• use of vit D supplements other than standard multi-vitamin preparation
  • (i.e., should not be receiving vit D > 1000 IU/d) use of medications that interfere with vit D metabolism (e.g., anti-convulsive)
  • history of hepatic or renal disorders;
  • undergoing ultraviolet radiation as medical therapy;
  • pregnancy;
  • cigarette smoking;
  • current use of commercial tanning bed;
  Contacts and Locations
Choosing to participate in a study is an important personal decision. Talk with your doctor and family members or friends about deciding to join a study. To learn more about this study, you or your doctor may contact the study research staff using the Contacts provided below. For general information, see Learn About Clinical Studies.

Please refer to this study by its ClinicalTrials.gov identifier: NCT00994396

Locations
United States, Missouri
University of Missouri
Columbia, Missouri, United States, 65211
Sponsors and Collaborators
University of Missouri-Columbia
Investigators
Principal Investigator: Catherine A Peterson, Ph.D. University of Missouri-Columbia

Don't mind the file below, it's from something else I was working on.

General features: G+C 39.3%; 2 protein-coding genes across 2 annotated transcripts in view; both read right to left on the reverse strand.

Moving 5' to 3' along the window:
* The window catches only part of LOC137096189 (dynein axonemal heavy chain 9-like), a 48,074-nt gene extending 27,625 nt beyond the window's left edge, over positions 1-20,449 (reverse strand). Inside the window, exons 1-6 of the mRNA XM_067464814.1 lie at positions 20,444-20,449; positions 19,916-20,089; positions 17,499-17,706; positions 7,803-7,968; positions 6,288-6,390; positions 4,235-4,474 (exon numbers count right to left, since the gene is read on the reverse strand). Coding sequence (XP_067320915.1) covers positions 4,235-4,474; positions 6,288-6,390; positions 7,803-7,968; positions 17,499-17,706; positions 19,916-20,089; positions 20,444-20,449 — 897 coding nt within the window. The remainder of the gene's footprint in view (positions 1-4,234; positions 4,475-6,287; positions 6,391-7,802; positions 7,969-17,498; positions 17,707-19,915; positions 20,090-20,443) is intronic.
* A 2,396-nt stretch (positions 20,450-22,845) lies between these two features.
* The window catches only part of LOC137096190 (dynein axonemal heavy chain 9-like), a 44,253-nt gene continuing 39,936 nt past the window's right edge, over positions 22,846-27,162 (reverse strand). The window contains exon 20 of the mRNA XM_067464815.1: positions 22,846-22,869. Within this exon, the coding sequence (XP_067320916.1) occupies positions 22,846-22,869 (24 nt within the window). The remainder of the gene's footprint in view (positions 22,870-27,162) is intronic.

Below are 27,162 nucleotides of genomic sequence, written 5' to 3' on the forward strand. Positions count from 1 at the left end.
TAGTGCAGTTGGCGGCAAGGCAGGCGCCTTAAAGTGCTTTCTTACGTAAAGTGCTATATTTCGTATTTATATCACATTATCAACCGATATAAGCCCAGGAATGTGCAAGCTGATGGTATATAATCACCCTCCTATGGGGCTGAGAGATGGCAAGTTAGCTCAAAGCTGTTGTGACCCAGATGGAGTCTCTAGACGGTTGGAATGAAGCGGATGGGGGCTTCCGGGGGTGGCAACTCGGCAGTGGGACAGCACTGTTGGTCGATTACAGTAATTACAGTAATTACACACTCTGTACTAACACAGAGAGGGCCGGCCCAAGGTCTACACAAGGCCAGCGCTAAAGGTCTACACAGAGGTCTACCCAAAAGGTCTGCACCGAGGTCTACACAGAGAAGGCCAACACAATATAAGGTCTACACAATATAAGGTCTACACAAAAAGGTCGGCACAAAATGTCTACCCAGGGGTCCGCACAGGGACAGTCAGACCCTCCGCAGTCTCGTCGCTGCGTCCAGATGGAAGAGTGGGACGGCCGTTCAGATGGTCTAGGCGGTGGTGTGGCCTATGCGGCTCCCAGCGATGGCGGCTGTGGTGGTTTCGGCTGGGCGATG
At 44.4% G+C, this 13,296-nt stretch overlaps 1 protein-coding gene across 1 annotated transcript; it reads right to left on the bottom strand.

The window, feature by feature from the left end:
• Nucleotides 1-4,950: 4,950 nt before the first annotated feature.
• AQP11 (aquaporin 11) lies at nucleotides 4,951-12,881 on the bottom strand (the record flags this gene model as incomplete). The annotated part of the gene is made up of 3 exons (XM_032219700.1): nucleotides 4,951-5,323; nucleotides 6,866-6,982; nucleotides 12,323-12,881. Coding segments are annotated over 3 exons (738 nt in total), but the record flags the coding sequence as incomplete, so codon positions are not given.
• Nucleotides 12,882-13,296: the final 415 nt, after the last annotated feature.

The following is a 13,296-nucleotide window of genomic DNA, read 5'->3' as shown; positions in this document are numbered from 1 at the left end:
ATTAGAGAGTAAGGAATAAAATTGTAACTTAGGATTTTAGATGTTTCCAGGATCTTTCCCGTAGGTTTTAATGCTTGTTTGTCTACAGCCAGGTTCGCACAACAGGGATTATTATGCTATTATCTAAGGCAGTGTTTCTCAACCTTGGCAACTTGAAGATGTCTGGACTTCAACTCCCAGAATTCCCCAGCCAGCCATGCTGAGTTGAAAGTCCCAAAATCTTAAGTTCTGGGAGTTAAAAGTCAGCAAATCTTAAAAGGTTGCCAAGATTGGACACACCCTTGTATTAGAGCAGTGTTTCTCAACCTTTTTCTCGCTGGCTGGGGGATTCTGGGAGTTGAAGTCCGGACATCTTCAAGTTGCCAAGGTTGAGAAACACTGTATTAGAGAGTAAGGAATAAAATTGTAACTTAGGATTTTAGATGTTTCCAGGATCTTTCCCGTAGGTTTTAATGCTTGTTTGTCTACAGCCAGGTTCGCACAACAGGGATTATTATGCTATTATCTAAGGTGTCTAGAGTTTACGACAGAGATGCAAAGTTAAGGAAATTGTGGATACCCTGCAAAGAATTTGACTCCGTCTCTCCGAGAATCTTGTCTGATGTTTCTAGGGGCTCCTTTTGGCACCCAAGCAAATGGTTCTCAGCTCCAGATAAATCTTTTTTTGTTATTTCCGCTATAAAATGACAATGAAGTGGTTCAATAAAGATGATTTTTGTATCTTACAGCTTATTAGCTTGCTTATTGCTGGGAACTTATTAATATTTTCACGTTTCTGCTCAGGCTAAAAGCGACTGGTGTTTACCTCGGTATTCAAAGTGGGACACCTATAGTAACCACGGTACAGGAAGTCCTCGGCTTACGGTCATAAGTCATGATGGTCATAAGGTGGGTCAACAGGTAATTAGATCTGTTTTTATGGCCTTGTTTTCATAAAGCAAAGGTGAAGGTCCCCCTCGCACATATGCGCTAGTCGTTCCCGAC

More Information

No publications provided by University of Missouri-Columbia

Additional publications automatically indexed to this study by ClinicalTrials.gov Identifier (NCT Number):
Responsible Party: Catherine Peterson, Associate Professor, University of Missouri-Columbia
ClinicalTrials.gov Identifier: NCT00994396     History of Changes
Other Study ID Numbers: 1139897
Study First Received: October 12, 2009
Last Updated: September 21, 2011
Health Authority: United States: Institutional Review Board

Additional relevant MeSH terms:
Inflammation
Obesity
Glucose Intolerance
Pathologic Processes
Overnutrition
Nutrition Disorders
Overweight
Body Weight
Signs and Symptoms
Hyperglycemia
Glucose Metabolism Disorders
Metabolic Diseases
Cholecalciferol
Vitamin D
Ergocalciferols
Vitamins
Micronutrients
Growth Substances
Physiological Effects of Drugs
Pharmacologic Actions
Bone Density Conservation Agents

ClinicalTrials.gov processed this record on August 26, 2014